Earlier this month, Putin commemorated the 80th anniversary of the German defeat in Stalingrad. As part of the ceremony, a bust of Stalin was erected outside the Battle of Stalingrad Museum in Volgograd (formerly known as Stalingrad). This heroic portrayal of Stalin and the “Great Patriotic War” (WWII) serves as a means of enabling Putin’s narrative. Putin employs stories of Russia’s past glories and struggles to justify his actions, as seen in the prelude to the invasion when he published documents and gave speeches describing Ukraine as a wayward little brother with no right to sovereignty. Putin’s extensive use of manipulated and often contradicting historical contexts, paired with his authoritarian policies, enables Russian aggression and is a tool for sustaining this war effort. Russia’s expansionist attitudes against former Soviet states will continue because of this historical and nationalistic mentality among Putin and the siloviki (decision-makers).
Russia’s history of devastating invasions by the Mongols, Napoleon, and Nazi Germany, to name a few, crafted the modern Russian strategic psyche. Whereas in the U.S., the threat of invasion is not a significant aspect of strategic thought, Putin and the siloviki were born into this strategic psyche, which continues to influence their policy decisions. Indeed, the historical contexts that Putin uses, align with this psyche. Since the color revolutions of the early 2000s, Putin has been carefully manipulating Russian history to shape the shared Russian strategic psyche. He has framed NATO as an invasion force, painted Zelensky as a Nazi to make the Ukrainian government an easily identifiable enemy familiar to the Russian narrative, and condemned global support for Ukraine as an attempt to “tear apart” Russia. Putin’s evidence for his historical mindset is often hypocritical, such as his accusations against the West for promoting arms proliferation while he suspends the New START agreement. But the historical mindset does not need to be perfect, just good enough to warrant some legitimacy to Putin’s actions in the eyes of Russian citizens.
In his February 21st national address, Putin again affirmed his ideology. He asked the families of fallen Russian soldiers in the Donbas to cherish their memories like the Young Guard of Krasnodon from “the Great Patriotic War.” He also encouraged his fellow citizens to support Russian businesses and stimulate economic growth outside Western influence, drawing similarities to the post-WWII Soviet economic strategy. The Russian government’s use of historical contexts is helpful in its attempts to maintain legitimacy and justify the war. But, as a source of individual persuasion, a historical mindset is less powerful, as demonstrated by the flood of hundreds of thousands of Russians to neighboring countries after Putin announced a mass mobilization in September 2022.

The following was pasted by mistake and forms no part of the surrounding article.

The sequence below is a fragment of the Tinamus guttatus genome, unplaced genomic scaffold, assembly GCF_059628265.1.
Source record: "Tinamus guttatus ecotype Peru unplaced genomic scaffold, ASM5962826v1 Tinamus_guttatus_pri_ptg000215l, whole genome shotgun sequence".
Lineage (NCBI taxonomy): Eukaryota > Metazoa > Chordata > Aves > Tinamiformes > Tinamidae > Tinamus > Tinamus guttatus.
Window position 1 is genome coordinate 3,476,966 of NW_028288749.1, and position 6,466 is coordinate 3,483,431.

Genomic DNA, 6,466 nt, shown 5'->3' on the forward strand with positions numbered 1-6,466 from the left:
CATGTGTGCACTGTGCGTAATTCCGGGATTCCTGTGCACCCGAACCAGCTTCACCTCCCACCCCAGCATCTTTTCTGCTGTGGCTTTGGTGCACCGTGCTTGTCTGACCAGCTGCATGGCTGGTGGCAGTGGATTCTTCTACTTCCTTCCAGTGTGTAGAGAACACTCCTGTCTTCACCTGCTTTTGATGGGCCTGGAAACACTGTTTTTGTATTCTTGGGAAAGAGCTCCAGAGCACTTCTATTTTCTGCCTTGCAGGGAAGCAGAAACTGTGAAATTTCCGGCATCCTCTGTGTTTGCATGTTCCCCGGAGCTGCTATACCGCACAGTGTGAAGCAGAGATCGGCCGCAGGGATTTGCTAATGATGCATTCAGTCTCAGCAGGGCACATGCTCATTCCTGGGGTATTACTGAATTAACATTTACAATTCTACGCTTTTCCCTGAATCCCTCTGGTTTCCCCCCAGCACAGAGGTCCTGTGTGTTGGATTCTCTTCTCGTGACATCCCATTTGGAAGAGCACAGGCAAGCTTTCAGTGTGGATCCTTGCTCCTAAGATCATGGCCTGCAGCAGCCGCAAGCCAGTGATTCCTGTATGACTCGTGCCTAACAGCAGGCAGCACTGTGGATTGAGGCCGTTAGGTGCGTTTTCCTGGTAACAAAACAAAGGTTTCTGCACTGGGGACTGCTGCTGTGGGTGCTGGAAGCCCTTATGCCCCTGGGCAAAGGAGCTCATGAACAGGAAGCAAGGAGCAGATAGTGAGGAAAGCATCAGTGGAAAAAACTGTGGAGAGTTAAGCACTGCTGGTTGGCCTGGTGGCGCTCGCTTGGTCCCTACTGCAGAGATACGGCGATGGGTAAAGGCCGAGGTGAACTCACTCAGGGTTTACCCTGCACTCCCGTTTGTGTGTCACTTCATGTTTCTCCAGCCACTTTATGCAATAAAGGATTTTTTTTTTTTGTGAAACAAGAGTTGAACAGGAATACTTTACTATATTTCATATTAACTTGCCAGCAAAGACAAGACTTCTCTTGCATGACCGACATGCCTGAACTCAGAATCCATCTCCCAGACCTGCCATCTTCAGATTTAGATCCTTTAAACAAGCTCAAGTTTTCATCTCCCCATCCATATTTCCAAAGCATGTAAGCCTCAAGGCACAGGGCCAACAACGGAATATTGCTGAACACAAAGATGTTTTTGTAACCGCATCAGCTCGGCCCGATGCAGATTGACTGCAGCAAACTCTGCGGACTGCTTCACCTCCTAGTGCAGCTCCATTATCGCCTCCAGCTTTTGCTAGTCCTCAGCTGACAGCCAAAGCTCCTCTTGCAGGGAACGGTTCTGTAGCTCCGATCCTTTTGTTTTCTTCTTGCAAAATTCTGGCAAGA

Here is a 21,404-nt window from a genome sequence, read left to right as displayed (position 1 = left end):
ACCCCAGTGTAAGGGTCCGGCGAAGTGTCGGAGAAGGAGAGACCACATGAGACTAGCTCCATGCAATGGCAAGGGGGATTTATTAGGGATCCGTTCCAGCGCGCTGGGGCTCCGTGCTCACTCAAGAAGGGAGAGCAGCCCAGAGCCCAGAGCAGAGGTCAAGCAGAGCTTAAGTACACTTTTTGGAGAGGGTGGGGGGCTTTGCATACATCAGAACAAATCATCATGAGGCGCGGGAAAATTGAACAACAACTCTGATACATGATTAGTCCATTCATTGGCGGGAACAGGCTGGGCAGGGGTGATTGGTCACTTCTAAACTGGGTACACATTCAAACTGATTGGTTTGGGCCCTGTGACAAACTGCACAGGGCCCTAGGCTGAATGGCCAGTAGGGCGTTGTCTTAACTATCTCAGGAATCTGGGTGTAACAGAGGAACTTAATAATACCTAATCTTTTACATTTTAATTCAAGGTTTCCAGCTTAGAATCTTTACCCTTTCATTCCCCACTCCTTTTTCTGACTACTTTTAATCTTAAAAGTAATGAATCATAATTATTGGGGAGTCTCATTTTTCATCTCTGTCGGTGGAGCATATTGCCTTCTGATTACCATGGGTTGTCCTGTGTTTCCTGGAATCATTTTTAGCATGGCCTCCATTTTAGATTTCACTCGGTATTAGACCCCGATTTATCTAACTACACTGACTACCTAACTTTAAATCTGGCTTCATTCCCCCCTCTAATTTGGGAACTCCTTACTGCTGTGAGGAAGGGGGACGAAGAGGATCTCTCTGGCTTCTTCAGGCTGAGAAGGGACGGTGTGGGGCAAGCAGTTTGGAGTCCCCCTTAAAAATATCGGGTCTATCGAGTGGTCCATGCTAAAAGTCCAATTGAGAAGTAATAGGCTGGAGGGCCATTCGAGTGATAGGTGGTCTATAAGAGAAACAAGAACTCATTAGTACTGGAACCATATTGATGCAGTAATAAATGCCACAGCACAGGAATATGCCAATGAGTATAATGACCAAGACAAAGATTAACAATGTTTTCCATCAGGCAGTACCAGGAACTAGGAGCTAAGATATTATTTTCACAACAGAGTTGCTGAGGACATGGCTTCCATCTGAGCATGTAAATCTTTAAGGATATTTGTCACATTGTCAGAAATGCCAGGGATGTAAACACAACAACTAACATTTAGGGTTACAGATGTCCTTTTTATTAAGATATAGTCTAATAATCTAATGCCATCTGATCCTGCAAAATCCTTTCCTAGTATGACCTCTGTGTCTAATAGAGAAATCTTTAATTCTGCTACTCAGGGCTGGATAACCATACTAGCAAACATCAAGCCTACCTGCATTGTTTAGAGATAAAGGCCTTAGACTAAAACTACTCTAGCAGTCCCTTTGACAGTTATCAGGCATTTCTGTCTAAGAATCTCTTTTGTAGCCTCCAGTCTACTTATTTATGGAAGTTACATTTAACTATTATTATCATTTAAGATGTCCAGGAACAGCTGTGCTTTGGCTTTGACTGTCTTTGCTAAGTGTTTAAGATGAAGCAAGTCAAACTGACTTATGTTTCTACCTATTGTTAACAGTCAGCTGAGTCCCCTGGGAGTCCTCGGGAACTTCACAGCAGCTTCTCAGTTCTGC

Instead of individual persuasion, Putin’s regime uses its monopoly of violence and authoritarian tools to encourage, coerce, and force obedience to the Russian state’s ideology. Opposition to this ideology is punished harshly, as evidenced in March 2022 when Putin signed into law strict censorship laws that promise to jail anyone that spreads anti-war messages, protests the war, reports “false information,” or even recognizes the “special military operation” as a war. Russian domestic organizations like Project 1917 and Memorial attempt to discredit Putin’s historical contexts but are heavily sanctioned and silenced by the regime. Putin also combats social institutions such as art exhibits, musical groups, and news agencies that oppose his ideology. In a democracy, ideological and historical contexts would need to have solid foundations in reality, but thanks to his total control of the state and ability to suppress opposition, Putin can justify his desires with whatever he wants. Barring significant government upheaval or widespread societal change, the historical mindset will continue to reign supreme in the Kremlin’s halls no matter the outcome of Russia’s Ukrainian invasion.
Unlike the end of WWII, where the victors restructured Germany and Japan’s governments, there will be no occupation of Russia by the West. There may be some governmental changes in Russia after a defeat, but Putin’s historical mindset is endemic to the halls of the Kremlin. After a period of retrenchment and recuperation, Russian gray zone aggression in the former Soviet sphere will return—particularly as Putin fortifies himself against the consequences of his failure. The U.S. was mistaken to relegate its Russian intelligence and policy infrastructure after the fall of the Soviet Union. Georgia in 2008 was a blip on the radar, Ukraine in 2014 was a bigger blip that struck some alarm but little action, and now the invasion of Ukraine shows the magnitude of the failure. After a Ukrainian victory, the U.S. must not become complacent; it must prepare for a later Russian reprisal and bolster the democratic world against the continued threat of authoritarianism.
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